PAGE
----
Bluestone Fine Art Gallery
Kristin Shattenfield moved to New York City to become an art star.
But she and the city weren’t a good fit. Shattenfield, a minimalist artist, often worked for maximalists there.
Eventually, she realized that was slowing her down, so she moved to Philadelphia.
“Art can make an impact without a bazooka,” she says. “For so long, especially in New York, I didn’t think that was a valid idea. So Philly sort of helped me nurture that.”
But maybe — just maybe — some of that maximalism rubbed off on her. In the exhibit “Kilauea,” Shattenfield’s drippy, trippy paintings are minimalistic without being dry. Her gutsy, almost tie-dye-like colors make that impossible.
Shattenfield says the paintings were inspired by the story of Pele, the goddess of volcanoes in Hawaiian mythology. She learned about her while traveling to the island with her kids.
“It kept sticking with me, and I sort of feel like it’s an allegory to parenthood,” she says. “Like I sort of feel as though I’m building these kids. But I’m also, in a weird way, destroying them.”
Through March 29, opening Fri., March 1, 5 p.m., 301 N. Third St., 856-979-7588, .
In “Geometrics,” Leigh Van Duzer takes a digital knife to archival photographs of serene landscapes. She uses Photoshop to make mountains look like snowflakes, and dirt look like crystals.
Van Duzer, a member of Vox Populi, says she fuses the different structures for a reason.
“My current interests are in human forms of building, mostly architecture. But also I’m interested in natural forms of buildings,” she says. “I’ve been looking at things like crystals and mountains and honeycombs and microscopic slides of amoeba.”
She slices up photos from the Library of Congress, as well as her own images.
Sculptural artist Heather Ramsdale is also exhibiting at Salon 1522. Her slick, mixed-media objects are a sensible complement to Van Duzer’s playful photos.
Van Duzer says the two artists have been planning a joint exhibit since their school days at the University of Pennsylvania.
“We have been interested in showing together since the day we met,” she says. “We entered grad school not knowing each other, but with very similar work. Although mine was photographic and hers was sculptural, we were literally using the same materials.”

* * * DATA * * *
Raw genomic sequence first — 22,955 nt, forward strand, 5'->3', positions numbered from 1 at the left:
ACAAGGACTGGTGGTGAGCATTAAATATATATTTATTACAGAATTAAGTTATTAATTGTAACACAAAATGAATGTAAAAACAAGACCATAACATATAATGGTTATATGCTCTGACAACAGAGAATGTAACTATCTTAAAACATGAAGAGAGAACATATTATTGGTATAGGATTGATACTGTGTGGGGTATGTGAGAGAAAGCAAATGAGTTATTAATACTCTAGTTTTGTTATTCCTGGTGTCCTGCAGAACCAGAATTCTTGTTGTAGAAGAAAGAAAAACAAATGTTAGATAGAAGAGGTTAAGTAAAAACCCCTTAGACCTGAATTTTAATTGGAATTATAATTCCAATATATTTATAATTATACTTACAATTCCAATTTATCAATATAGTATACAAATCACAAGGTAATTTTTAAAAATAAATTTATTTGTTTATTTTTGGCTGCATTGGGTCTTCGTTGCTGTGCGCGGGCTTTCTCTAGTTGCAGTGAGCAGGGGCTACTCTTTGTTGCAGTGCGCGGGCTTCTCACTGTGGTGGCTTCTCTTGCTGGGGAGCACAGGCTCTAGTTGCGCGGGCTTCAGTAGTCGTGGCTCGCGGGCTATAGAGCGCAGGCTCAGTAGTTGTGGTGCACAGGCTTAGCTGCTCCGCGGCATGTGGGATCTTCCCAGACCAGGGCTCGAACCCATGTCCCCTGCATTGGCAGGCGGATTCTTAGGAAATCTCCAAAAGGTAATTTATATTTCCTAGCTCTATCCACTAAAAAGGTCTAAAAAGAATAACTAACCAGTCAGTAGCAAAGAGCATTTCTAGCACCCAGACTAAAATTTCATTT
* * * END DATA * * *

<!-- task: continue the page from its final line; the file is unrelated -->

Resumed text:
Through March 30, opening Fri., March 1, 7 p.m., 1522 N. Lawrence St., 856-979-8159, .
Bridgette Mayer Gallery
A few years ago, Rebecca Rutstein was painting acrylic scenes of life under the sea. The charming pieces often included wireframe maps and other fantastical, out-of-place flourishes.
The exhibit “Deep Rift” demonstrates how much the artist has grown since then.
The same basic idea is there, but it has been refined. Rutstein’s paintings still hone in on geology and surreal landscapes. The wireframe maps are still there. The vibrant, jumpy colors are still there. But everything is less cluttered now.
“Imagery that formerly appeared now feels extraneous, as I seek to refine and pare down the space,” Rutstein says in a statement. “Wireframe maps that were a muted component of earlier paintings have become the subject of the new work.”
New World is a particularly strong painting, full of buzzing pinks, oranges and yellows. It features her signature maps and geometric abstractions. The show also includes a site-specific, large-scale sculptural piece mounted on the wall.
Rutstein says the exhibit was the result of a residency in Iceland, a place littered with waterfalls, volcanoes, glaciers and other geological wonders.
“The island straddles two divergent tectonic plates. I was legitimately struck by the stark contrasts in the landscape and humbled by the forces behind it all,” she says. “In particular, a guided hike on Sólheimajökull glacier in the south of Iceland was the inspiration for many of the paintings.”
Through March 30, opening Fri., March 1, 6 p.m., 709 Walnut St., 215-413-8893, .